Why Apple’s Q4 earnings look different this year

On Thursday, Apple delivered a Q4 earnings beat but the stock slid anyway as wary investors saw worse than expected iPhone revenues. At the time of writing, stock was down around 5% in after-hours trading.

It was a mild beat, with Apple posting $64.7 billion compared to the $63.7 billion Wall Street was expecting and $0.73 earnings per share versus an estimated $0.70. While Apple showcased all-time highs in the Services and Mac divisions, iPhone revenues were down 20% year-over-year.

Generally, Apple’s Q4 earnings feature a bit of a bump from the first few days of sales of the new iPhones, but with Apple running a few weeks behind this year, their launches have missed the window to be included on Q4 and will instead all be bundled into the Q1 holiday quarter.

The iPhone 11 and iPhone 11 Pro dropped on September 20 of last year, while this year’s iPhone 12 was released more than a month later, on October 23, while the iPhone 12 Pro has still yet to launch but will be available November 13.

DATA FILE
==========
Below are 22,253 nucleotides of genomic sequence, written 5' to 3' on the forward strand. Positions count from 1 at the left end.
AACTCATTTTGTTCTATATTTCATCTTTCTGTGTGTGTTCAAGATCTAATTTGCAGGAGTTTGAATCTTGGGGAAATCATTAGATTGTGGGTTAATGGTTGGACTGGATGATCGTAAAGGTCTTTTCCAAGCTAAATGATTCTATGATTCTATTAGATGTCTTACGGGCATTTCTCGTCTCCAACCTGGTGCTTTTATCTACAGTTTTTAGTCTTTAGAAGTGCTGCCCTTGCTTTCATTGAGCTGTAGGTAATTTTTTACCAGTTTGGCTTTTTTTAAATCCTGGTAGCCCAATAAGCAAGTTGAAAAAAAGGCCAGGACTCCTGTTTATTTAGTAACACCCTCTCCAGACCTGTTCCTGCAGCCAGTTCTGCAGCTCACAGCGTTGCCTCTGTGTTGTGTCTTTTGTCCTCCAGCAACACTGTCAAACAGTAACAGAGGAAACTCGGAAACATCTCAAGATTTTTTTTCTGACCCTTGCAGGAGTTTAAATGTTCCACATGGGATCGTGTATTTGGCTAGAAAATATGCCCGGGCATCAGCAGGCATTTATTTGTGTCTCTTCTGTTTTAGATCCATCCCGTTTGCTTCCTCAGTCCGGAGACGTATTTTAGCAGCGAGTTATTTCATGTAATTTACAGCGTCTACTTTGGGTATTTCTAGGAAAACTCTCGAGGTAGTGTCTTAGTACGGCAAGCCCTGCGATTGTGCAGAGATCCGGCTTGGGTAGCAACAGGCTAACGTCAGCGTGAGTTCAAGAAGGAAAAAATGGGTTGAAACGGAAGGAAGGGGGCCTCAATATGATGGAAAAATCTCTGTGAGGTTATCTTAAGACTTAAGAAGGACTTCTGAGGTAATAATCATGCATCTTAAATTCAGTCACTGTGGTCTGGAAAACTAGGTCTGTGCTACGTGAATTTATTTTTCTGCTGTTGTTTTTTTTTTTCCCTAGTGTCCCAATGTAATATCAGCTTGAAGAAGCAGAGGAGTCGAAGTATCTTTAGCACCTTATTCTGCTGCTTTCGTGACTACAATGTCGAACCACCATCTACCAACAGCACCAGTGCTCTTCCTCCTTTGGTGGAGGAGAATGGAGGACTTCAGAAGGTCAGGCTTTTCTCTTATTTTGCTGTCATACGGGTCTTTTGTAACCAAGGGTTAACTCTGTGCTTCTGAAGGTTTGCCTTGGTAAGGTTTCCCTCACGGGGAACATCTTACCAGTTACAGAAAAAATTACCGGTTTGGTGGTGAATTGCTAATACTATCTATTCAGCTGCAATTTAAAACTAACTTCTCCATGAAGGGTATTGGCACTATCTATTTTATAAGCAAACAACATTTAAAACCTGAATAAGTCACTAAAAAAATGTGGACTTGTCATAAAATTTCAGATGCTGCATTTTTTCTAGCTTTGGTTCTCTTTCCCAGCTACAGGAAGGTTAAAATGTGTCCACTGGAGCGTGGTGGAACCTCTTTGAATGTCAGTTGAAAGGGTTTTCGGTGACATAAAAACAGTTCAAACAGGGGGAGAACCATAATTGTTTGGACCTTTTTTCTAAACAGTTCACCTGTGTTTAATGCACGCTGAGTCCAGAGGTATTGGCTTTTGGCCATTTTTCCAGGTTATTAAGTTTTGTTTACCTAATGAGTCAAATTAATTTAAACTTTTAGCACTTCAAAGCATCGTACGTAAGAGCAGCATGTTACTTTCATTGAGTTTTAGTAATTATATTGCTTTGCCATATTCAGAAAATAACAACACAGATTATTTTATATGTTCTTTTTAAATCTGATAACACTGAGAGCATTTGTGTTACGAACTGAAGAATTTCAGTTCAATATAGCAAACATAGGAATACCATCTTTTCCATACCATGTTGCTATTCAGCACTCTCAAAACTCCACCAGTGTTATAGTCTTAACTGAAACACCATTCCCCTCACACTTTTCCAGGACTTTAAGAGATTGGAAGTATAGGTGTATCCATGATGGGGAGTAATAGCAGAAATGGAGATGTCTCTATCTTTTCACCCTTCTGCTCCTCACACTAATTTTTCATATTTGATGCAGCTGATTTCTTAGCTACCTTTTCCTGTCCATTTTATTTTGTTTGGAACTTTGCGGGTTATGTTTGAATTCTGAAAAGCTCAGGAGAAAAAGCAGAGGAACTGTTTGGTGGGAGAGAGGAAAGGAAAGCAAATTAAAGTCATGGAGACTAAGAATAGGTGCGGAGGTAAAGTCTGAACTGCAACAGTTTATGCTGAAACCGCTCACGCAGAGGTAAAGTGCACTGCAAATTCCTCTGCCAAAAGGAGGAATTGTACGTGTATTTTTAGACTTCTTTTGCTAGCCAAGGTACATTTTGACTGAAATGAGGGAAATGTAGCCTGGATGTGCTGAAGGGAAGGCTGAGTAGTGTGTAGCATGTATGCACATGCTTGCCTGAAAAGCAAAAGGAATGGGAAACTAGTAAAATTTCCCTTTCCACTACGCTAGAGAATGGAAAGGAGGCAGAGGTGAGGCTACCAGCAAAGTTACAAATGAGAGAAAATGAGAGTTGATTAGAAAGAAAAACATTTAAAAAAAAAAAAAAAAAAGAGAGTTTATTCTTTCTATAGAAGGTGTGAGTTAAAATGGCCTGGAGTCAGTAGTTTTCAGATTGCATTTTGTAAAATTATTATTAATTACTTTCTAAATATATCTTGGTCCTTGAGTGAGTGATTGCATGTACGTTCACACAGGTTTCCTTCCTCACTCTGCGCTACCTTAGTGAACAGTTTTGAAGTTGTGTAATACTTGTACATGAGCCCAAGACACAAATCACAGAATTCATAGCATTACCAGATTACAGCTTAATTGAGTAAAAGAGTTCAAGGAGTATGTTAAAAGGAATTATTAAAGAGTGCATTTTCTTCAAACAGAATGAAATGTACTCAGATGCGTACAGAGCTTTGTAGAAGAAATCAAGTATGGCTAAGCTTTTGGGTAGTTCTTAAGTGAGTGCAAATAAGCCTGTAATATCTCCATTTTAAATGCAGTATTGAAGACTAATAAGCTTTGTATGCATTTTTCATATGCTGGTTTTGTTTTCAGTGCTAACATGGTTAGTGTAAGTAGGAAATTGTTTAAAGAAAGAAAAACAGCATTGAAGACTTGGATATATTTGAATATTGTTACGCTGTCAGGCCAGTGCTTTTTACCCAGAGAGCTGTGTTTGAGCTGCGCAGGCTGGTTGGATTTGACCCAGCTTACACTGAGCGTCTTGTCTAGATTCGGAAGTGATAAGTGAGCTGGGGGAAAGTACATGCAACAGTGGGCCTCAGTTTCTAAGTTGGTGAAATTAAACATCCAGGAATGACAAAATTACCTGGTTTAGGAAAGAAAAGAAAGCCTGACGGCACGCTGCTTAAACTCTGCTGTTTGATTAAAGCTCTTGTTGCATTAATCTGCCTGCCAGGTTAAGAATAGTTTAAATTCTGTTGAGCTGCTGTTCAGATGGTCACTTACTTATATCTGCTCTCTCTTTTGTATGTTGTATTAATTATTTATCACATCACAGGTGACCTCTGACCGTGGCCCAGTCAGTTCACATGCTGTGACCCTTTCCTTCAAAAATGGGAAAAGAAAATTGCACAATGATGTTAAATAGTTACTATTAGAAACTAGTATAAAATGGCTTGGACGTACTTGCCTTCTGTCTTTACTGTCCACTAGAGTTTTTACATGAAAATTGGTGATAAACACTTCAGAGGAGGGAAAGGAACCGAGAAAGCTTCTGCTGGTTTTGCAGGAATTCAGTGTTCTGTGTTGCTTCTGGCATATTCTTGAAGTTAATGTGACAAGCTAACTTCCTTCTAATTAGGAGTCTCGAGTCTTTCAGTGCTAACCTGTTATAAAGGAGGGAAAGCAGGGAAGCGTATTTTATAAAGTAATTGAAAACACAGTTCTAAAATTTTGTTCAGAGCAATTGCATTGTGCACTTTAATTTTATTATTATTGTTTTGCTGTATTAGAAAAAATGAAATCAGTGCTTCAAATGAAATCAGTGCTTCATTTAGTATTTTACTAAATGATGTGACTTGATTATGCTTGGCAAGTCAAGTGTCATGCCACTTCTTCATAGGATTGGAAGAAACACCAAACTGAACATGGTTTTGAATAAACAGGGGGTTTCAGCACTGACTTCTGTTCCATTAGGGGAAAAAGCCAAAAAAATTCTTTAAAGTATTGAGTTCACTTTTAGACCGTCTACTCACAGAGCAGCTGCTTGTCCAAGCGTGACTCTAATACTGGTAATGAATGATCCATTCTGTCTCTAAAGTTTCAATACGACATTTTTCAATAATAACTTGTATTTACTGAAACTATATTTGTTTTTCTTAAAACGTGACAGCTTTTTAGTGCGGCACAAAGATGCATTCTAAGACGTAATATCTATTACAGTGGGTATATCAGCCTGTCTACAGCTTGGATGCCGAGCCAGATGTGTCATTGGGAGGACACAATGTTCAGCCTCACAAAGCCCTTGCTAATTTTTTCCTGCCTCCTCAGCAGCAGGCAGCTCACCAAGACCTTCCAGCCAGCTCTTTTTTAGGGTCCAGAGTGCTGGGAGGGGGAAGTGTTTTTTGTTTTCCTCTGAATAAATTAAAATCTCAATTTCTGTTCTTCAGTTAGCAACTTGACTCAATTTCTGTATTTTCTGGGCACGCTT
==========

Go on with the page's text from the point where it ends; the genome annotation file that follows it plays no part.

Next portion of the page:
The bigger question is how this delay might affect the company’s entire product release schedule. Will the iPhone 12 and 12 Pro see a shorter life cycle than previous models or will October/November be the new launch timeline for the company’s smartphones going forward?

Digging into the other numbers beyond iPhone, Apple showcased $9.03 billion in Mac revenue for Q4, $6.80 billion in iPad, $7.87 in Wearables etc. and $14.55 billion in Services revenue. Interestingly, this is surely the closest Apple’s Services revenues have gotten to iPhone sales to date, with revenues there reaching just over one-half of overall iPhone sales for Q4. In 2019, the ratio was closer to 1:3.

Next quarter is likely to be big revenue-wise, but investors don’t seem to have been wooed with Q4.